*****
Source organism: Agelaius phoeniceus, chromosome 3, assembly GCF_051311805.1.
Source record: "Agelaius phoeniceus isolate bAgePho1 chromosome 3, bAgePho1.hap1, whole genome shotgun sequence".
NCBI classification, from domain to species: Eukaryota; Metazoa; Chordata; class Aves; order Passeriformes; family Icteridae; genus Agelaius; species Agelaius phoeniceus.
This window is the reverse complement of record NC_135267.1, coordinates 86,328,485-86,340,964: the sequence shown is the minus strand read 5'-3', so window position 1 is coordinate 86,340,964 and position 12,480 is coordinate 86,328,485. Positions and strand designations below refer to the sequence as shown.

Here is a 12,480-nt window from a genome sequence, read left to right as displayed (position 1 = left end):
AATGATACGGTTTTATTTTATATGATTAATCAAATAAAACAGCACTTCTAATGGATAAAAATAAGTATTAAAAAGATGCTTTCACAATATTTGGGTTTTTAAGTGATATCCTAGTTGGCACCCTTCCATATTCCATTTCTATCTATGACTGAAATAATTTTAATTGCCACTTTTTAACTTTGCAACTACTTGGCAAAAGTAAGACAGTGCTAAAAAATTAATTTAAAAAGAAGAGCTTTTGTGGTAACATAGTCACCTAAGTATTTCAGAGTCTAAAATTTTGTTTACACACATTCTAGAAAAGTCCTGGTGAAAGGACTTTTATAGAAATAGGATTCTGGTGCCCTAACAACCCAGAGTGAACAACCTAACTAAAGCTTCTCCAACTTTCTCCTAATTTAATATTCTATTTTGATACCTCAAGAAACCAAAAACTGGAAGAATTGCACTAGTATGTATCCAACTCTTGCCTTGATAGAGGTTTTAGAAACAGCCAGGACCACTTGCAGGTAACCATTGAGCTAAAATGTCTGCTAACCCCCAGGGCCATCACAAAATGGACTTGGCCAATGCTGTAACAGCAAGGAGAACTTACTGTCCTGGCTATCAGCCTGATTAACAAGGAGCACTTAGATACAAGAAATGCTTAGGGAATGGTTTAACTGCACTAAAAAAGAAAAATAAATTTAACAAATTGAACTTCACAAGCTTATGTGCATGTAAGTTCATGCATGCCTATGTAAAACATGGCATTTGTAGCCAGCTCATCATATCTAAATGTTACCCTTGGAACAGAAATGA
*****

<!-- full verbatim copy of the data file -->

Source organism: Agelaius phoeniceus, chromosome 3, assembly GCF_051311805.1.
Source record: "Agelaius phoeniceus isolate bAgePho1 chromosome 3, bAgePho1.hap1, whole genome shotgun sequence".
NCBI classification, from domain to species: Eukaryota; Metazoa; Chordata; class Aves; order Passeriformes; family Icteridae; genus Agelaius; species Agelaius phoeniceus.
This window is the reverse complement of record NC_135267.1, coordinates 86,328,485-86,340,964: the sequence shown is the minus strand read 5'-3', so window position 1 is coordinate 86,340,964 and position 12,480 is coordinate 86,328,485. Positions and strand designations below refer to the sequence as shown.

Here is a 12,480-nt window from a genome sequence, read left to right as displayed (position 1 = left end):
AATGATACGGTTTTATTTTATATGATTAATCAAATAAAACAGCACTTCTAATGGATAAAAATAAGTATTAAAAAGATGCTTTCACAATATTTGGGTTTTTAAGTGATATCCTAGTTGGCACCCTTCCATATTCCATTTCTATCTATGACTGAAATAATTTTAATTGCCACTTTTTAACTTTGCAACTACTTGGCAAAAGTAAGACAGTGCTAAAAAATTAATTTAAAAAGAAGAGCTTTTGTGGTAACATAGTCACCTAAGTATTTCAGAGTCTAAAATTTTGTTTACACACATTCTAGAAAAGTCCTGGTGAAAGGACTTTTATAGAAATAGGATTCTGGTGCCCTAACAACCCAGAGTGAACAACCTAACTAAAGCTTCTCCAACTTTCTCCTAATTTAATATTCTATTTTGATACCTCAAGAAACCAAAAACTGGAAGAATTGCACTAGTATGTATCCAACTCTTGCCTTGATAGAGGTTTTAGAAACAGCCAGGACCACTTGCAGGTAACCATTGAGCTAAAATGTCTGCTAACCCCCAGGGCCATCACAAAATGGACTTGGCCAATGCTGTAACAGCAAGGAGAACTTACTGTCCTGGCTATCAGCCTGATTAACAAGGAGCACTTAGATACAAGAAATGCTTAGGGAATGGTTTAACTGCACTAAAAAAGAAAAATAAATTTAACAAATTGAACTTCACAAGCTTATGTGCATGTAAGTTCATGCATGCCTATGTAAAACATGGCATTTGTAGCCAGCTCATCATATCTAAATGTTACCCTTGGAACAGAAATGA